Middleton belongs to the Middleton-Cross Plains School District. There are six elementary schools, two middle schools, one high school and one alternative senior high school in the district.
Students attend either Middleton High School or Clark Street Community School.
Middleton is served by Madison TV, radio, print, and other media. Additionally, the Middleton Times-Tribune is a weekly community newspaper.
Middleton is the home of the National Mustard Museum. It was originally located in the nearby town of Mount Horeb, Wisconsin, but moved to Middleton. The museum and its curator were featured on National Public Radio's Morning Edition broadcast of July 29, 2010, and Weekend Edition Saturday on February 18, 1995 (when it was located in Mount Horeb).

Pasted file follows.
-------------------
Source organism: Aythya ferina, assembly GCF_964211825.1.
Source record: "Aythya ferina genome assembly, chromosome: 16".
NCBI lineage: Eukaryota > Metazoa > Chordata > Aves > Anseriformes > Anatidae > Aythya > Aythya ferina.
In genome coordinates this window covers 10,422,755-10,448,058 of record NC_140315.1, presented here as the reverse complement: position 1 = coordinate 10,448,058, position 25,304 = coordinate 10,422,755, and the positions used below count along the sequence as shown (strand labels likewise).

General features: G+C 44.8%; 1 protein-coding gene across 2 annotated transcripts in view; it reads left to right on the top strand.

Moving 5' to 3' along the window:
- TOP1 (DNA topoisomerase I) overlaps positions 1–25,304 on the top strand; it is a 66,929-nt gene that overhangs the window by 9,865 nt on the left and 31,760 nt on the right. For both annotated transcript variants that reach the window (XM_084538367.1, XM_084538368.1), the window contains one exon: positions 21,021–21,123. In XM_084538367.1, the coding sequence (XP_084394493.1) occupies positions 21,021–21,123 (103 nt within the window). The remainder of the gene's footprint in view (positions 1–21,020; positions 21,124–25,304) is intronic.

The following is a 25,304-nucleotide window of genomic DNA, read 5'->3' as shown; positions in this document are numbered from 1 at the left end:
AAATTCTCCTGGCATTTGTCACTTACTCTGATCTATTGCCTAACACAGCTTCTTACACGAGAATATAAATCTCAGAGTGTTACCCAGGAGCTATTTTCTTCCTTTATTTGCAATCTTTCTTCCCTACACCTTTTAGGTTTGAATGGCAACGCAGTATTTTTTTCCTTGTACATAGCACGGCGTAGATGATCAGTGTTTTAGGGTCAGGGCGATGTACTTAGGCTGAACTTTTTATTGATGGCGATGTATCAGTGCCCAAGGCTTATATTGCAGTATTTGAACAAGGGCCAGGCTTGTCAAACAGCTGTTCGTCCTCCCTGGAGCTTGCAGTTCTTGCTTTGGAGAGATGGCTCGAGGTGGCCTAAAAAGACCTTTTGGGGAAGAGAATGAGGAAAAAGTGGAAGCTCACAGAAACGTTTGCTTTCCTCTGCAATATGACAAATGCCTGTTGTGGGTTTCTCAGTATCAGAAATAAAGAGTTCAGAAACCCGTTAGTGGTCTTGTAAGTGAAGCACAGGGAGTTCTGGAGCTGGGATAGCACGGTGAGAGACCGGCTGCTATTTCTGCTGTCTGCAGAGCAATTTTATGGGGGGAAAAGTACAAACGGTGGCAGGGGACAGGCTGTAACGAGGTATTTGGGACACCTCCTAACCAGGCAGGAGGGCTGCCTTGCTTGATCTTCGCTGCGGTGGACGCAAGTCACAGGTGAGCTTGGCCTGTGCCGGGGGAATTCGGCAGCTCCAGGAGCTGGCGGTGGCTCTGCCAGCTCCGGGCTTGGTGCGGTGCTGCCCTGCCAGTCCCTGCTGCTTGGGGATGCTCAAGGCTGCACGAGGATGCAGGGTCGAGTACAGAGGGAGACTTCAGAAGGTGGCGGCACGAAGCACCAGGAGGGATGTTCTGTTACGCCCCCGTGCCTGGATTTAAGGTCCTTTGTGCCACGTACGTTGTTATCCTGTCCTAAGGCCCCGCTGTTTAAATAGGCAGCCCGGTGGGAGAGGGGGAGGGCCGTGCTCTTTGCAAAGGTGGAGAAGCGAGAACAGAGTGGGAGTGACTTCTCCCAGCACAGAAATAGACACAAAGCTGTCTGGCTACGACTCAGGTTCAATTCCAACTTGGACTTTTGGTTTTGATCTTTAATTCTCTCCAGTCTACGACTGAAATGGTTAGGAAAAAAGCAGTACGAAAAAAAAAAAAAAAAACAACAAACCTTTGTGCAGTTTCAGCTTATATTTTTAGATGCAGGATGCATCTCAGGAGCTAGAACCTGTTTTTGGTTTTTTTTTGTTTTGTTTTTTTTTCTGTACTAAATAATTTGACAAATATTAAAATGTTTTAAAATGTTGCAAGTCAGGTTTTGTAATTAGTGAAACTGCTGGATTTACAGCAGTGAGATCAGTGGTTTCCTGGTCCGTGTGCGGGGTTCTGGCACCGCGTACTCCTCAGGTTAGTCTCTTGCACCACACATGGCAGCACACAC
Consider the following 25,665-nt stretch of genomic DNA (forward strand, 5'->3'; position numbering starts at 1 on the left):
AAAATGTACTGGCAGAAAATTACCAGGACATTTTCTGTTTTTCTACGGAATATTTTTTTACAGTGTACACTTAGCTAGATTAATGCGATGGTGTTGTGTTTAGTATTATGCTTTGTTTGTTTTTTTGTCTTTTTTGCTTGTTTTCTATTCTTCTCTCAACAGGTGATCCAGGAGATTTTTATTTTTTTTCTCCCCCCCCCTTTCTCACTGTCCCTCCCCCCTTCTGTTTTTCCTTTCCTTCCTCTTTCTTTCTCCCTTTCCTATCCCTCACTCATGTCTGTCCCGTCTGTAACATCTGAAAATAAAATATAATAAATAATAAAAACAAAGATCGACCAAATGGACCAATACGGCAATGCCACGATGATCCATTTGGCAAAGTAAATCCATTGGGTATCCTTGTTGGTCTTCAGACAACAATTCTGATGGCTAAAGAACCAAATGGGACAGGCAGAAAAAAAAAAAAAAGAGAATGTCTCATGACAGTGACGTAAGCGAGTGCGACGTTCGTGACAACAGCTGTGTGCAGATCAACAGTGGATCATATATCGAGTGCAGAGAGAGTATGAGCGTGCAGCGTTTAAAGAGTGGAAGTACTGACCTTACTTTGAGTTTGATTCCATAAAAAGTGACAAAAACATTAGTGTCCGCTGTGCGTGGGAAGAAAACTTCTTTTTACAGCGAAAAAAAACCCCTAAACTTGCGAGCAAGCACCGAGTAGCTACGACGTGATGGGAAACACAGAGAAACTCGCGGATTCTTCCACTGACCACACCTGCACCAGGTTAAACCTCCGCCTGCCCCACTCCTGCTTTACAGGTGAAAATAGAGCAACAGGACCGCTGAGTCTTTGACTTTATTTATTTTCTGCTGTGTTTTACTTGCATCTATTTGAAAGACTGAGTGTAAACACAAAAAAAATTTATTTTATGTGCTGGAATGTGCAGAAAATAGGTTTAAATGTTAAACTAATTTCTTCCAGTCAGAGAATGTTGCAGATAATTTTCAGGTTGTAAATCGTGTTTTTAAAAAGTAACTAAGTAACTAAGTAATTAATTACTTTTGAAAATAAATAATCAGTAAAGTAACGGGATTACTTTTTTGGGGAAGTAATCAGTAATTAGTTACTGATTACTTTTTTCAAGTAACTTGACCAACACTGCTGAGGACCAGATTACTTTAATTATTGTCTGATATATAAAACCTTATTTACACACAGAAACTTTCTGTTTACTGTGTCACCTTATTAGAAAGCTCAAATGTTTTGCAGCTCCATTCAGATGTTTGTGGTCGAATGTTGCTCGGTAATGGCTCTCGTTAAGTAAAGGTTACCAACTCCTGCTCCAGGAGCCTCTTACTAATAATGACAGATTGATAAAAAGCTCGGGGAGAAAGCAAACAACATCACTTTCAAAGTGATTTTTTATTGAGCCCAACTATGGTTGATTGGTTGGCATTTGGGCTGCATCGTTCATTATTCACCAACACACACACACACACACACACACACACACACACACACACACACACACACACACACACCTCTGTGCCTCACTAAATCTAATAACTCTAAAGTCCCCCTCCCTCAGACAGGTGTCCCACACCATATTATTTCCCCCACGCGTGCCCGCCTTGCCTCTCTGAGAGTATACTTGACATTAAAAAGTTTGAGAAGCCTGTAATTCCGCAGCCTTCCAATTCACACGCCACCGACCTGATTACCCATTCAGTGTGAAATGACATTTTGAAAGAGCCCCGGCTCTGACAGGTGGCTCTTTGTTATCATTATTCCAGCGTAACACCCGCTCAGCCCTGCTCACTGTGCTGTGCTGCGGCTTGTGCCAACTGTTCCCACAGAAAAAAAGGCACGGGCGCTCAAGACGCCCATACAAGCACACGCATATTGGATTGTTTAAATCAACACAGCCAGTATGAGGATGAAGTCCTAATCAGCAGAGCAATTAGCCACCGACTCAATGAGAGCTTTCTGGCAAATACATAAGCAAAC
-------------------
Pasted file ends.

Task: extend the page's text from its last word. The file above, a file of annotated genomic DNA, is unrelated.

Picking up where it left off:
The Imperial Garden restaurant, founded in 1981, has been voted the Best of Madison: Best Chinese Restaurant for 28 consecutive years.
The Stamm House restaurant was built circa 1850 originally as a store to serve travelers on the Old Sauk Trail, which ran from Milwaukee to Minneapolis.
The Pheasant Branch Creek Conservancy is a nature preserve of green space and wetland with prairie hills, natural springs, and Native American burial mounds. The creek drains on the east into Lake Mendota, and a hiking trail follows beside it through a forest, passing beside Parisi Park.